A 30-year-old Liverpudlian man who admitted being concerned in the supply of cocaine in the Highlands was ordered to carry out 240 hours of unpaid community work as an alternative to jail.
Sentence had previously been deferred at Inverness Sheriff Court for a background report on Inverness prisoner Lee McGlory.
But when he appeared for sentence yesterday, defence solicitor Marc Dickson successfully argued that his client, whom he described as “malleable and easily led”, was suitable for a community-based disposal.
He said McGlory had been on remand for 144 days which was the equivalent of a ten month custodial sentence.
Mr Dickson added: “He had very recently become a father, he was no longer with the mother, and was under pressure to provide for the child.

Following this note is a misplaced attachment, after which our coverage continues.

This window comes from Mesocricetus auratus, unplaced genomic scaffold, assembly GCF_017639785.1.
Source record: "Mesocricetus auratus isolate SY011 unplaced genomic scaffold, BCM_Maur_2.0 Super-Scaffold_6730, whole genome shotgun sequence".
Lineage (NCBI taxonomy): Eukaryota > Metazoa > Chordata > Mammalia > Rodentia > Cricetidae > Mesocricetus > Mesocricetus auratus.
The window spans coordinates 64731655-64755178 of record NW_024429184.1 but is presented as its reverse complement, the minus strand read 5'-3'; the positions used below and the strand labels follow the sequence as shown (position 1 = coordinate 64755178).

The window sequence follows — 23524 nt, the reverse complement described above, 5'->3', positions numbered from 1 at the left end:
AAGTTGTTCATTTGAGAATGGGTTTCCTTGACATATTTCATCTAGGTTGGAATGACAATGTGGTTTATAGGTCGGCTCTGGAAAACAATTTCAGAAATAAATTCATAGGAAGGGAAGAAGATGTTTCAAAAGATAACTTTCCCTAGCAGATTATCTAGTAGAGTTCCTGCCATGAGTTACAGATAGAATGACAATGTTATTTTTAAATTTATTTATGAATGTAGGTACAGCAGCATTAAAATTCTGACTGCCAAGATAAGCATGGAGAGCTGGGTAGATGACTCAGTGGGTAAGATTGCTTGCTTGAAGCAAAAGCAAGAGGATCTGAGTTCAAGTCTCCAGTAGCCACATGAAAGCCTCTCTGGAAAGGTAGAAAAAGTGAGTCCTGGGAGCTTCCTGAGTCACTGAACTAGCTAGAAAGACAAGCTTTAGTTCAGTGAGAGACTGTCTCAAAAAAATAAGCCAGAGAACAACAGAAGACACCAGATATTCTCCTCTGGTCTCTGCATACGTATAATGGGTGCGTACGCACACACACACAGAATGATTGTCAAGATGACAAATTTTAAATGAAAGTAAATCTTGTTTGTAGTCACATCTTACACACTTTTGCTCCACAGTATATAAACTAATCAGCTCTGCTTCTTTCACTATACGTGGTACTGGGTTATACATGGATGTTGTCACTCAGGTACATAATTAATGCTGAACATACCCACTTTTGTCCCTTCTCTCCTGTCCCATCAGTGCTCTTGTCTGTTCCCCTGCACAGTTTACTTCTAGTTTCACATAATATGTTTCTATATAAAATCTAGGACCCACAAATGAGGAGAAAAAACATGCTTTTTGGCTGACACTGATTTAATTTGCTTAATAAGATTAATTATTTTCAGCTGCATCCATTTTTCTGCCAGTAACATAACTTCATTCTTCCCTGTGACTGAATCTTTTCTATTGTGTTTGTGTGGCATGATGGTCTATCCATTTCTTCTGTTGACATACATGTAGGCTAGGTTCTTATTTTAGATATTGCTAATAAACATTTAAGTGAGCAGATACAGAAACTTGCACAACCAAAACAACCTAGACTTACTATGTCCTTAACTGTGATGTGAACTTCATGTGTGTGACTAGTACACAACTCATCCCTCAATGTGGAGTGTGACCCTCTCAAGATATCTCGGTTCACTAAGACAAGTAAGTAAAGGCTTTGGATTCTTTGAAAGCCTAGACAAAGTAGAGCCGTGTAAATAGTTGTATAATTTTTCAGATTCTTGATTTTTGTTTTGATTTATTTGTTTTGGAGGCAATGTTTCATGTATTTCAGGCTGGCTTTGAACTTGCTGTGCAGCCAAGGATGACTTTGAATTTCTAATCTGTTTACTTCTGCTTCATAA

“He was given the opportunity to earn a relatively small amount of money to travel to Inverness. He was not a leading light in the enterprise.”
Sheriff Neilson commented: “Leading lights don’t travel to the Highlands to ply their vile trade. They never do. He may be malleable but he knew what he was doing.”
McGlory was also placed under one year’s social work supervision.
Fiscal depute Robert Weir had previously told the court that McGlory was in the company of his former co-accused, Andrew Fraser, in a van near Culloden on March 30 2017 when it was stopped by police.
Inside were 66 wraps of the class A narcotic, with a maximum value of £3,000. McGlory also had £360 in his possession.
The court was told Fraser had originally been jailed for 18 months but it was reduced to 200 hours of unpaid work on appeal.